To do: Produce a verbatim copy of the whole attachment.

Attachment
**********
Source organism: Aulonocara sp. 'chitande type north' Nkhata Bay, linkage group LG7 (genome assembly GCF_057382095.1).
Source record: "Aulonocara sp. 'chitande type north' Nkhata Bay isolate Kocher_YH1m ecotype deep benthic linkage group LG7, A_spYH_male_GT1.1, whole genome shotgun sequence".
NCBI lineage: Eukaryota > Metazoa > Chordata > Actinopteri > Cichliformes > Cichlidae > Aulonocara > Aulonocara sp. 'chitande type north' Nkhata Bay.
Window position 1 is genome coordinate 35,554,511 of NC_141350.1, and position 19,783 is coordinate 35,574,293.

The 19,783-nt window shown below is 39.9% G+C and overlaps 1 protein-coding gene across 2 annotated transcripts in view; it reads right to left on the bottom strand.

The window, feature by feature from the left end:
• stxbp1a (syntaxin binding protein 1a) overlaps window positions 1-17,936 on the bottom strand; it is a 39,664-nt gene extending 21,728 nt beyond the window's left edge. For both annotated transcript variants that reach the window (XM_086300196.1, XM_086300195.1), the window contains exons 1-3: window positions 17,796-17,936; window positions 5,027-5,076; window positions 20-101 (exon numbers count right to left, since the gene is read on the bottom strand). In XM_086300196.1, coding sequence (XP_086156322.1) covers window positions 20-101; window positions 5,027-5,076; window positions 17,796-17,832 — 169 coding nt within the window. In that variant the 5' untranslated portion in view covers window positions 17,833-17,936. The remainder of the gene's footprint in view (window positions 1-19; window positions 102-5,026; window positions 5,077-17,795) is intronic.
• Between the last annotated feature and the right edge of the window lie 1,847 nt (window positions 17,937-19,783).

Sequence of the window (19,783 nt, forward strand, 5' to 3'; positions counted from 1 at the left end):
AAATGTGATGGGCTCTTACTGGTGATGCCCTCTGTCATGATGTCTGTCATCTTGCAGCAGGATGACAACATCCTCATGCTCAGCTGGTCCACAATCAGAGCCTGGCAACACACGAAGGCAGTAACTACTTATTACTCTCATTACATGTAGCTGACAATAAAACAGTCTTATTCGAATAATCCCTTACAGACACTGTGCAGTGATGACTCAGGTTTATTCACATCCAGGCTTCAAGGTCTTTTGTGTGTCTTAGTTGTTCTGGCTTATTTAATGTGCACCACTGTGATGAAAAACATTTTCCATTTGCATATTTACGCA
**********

Source organism: Aulonocara sp. 'chitande type north' Nkhata Bay, linkage group LG7 (genome assembly GCF_057382095.1).
Source record: "Aulonocara sp. 'chitande type north' Nkhata Bay isolate Kocher_YH1m ecotype deep benthic linkage group LG7, A_spYH_male_GT1.1, whole genome shotgun sequence".
NCBI lineage: Eukaryota > Metazoa > Chordata > Actinopteri > Cichliformes > Cichlidae > Aulonocara > Aulonocara sp. 'chitande type north' Nkhata Bay.
Window position 1 is genome coordinate 35,554,511 of NC_141350.1, and position 19,783 is coordinate 35,574,293.

The 19,783-nt window shown below is 39.9% G+C and overlaps 1 protein-coding gene across 2 annotated transcripts in view; it reads right to left on the bottom strand.

The window, feature by feature from the left end:
• stxbp1a (syntaxin binding protein 1a) overlaps window positions 1-17,936 on the bottom strand; it is a 39,664-nt gene extending 21,728 nt beyond the window's left edge. For both annotated transcript variants that reach the window (XM_086300196.1, XM_086300195.1), the window contains exons 1-3: window positions 17,796-17,936; window positions 5,027-5,076; window positions 20-101 (exon numbers count right to left, since the gene is read on the bottom strand). In XM_086300196.1, coding sequence (XP_086156322.1) covers window positions 20-101; window positions 5,027-5,076; window positions 17,796-17,832 — 169 coding nt within the window. In that variant the 5' untranslated portion in view covers window positions 17,833-17,936. The remainder of the gene's footprint in view (window positions 1-19; window positions 102-5,026; window positions 5,077-17,795) is intronic.
• Between the last annotated feature and the right edge of the window lie 1,847 nt (window positions 17,937-19,783).

Sequence of the window (19,783 nt, forward strand, 5' to 3'; positions counted from 1 at the left end):
AAATGTGATGGGCTCTTACTGGTGATGCCCTCTGTCATGATGTCTGTCATCTTGCAGCAGGATGACAACATCCTCATGCTCAGCTGGTCCACAATCAGAGCCTGGCAACACACGAAGGCAGTAACTACTTATTACTCTCATTACATGTAGCTGACAATAAAACAGTCTTATTCGAATAATCCCTTACAGACACTGTGCAGTGATGACTCAGGTTTATTCACATCCAGGCTTCAAGGTCTTTTGTGTGTCTTAGTTGTTCTGGCTTATTTAATGTGCACCACTGTGATGAAAAACATTTTCCATTTGCATATTTACGCA